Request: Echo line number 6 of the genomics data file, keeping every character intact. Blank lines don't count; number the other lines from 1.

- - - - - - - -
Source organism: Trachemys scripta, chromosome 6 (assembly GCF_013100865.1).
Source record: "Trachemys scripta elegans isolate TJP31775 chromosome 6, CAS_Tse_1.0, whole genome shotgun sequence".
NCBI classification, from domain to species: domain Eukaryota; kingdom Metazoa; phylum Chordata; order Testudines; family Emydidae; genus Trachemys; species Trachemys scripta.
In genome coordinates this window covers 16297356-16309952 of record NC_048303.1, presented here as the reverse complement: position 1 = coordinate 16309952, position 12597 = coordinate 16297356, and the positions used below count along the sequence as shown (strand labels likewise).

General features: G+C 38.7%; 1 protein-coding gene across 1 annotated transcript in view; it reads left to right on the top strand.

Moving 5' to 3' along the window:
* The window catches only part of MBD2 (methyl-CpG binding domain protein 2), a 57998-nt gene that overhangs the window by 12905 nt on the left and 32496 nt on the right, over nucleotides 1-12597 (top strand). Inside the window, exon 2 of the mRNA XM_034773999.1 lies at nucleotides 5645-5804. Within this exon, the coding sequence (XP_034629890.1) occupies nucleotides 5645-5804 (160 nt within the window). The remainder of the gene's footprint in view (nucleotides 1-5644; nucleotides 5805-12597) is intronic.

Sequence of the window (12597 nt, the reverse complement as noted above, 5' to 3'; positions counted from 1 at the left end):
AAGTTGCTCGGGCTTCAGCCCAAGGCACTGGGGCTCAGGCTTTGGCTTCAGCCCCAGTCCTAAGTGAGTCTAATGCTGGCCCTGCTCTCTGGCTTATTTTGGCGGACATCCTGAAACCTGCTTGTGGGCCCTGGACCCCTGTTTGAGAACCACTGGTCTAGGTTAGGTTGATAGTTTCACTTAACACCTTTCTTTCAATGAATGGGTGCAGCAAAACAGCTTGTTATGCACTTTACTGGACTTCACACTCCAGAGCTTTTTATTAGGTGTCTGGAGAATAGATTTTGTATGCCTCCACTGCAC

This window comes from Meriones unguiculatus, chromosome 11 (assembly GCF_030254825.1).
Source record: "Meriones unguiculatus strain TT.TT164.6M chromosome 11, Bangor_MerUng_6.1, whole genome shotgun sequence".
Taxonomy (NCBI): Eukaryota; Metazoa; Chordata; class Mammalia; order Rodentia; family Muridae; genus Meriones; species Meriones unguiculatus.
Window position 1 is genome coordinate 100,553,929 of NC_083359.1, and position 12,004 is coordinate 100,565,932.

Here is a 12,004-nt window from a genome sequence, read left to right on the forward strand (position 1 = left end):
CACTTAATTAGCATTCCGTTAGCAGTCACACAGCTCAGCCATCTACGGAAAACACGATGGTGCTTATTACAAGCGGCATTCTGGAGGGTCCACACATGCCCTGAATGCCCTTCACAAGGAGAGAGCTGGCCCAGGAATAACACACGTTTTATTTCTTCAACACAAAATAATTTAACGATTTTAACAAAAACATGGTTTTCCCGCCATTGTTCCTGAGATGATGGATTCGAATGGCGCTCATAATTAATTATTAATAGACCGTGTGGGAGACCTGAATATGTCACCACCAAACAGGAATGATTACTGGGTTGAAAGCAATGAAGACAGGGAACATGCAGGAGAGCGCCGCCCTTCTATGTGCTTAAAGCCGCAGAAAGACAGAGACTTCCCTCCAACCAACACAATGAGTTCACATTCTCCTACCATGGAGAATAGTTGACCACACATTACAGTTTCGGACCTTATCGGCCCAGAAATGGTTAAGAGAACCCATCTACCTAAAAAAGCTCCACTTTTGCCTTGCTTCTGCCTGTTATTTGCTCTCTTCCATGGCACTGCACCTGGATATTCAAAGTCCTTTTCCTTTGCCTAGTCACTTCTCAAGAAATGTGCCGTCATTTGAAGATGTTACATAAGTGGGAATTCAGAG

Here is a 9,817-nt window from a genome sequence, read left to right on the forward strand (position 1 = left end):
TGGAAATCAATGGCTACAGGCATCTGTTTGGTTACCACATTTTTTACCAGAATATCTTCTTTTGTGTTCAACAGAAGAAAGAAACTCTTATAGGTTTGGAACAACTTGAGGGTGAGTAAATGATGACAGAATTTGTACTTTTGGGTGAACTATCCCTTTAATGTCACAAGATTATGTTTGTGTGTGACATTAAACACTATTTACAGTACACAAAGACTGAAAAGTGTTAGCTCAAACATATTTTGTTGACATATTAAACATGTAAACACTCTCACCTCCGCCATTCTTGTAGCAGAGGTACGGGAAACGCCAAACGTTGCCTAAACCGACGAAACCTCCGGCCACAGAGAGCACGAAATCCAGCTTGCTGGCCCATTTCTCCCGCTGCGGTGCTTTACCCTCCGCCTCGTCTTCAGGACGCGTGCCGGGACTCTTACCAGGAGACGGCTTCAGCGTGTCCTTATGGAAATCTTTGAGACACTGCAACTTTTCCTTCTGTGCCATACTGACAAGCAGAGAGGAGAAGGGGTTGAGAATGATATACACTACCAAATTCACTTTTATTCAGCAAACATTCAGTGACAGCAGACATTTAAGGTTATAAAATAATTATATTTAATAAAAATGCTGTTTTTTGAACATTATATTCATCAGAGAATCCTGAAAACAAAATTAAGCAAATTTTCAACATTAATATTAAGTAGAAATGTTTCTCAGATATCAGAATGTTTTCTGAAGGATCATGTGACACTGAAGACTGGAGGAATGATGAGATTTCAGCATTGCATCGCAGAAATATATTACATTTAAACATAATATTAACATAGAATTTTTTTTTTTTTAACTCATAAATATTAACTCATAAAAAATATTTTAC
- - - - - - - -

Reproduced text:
Moving 5' to 3' along the window: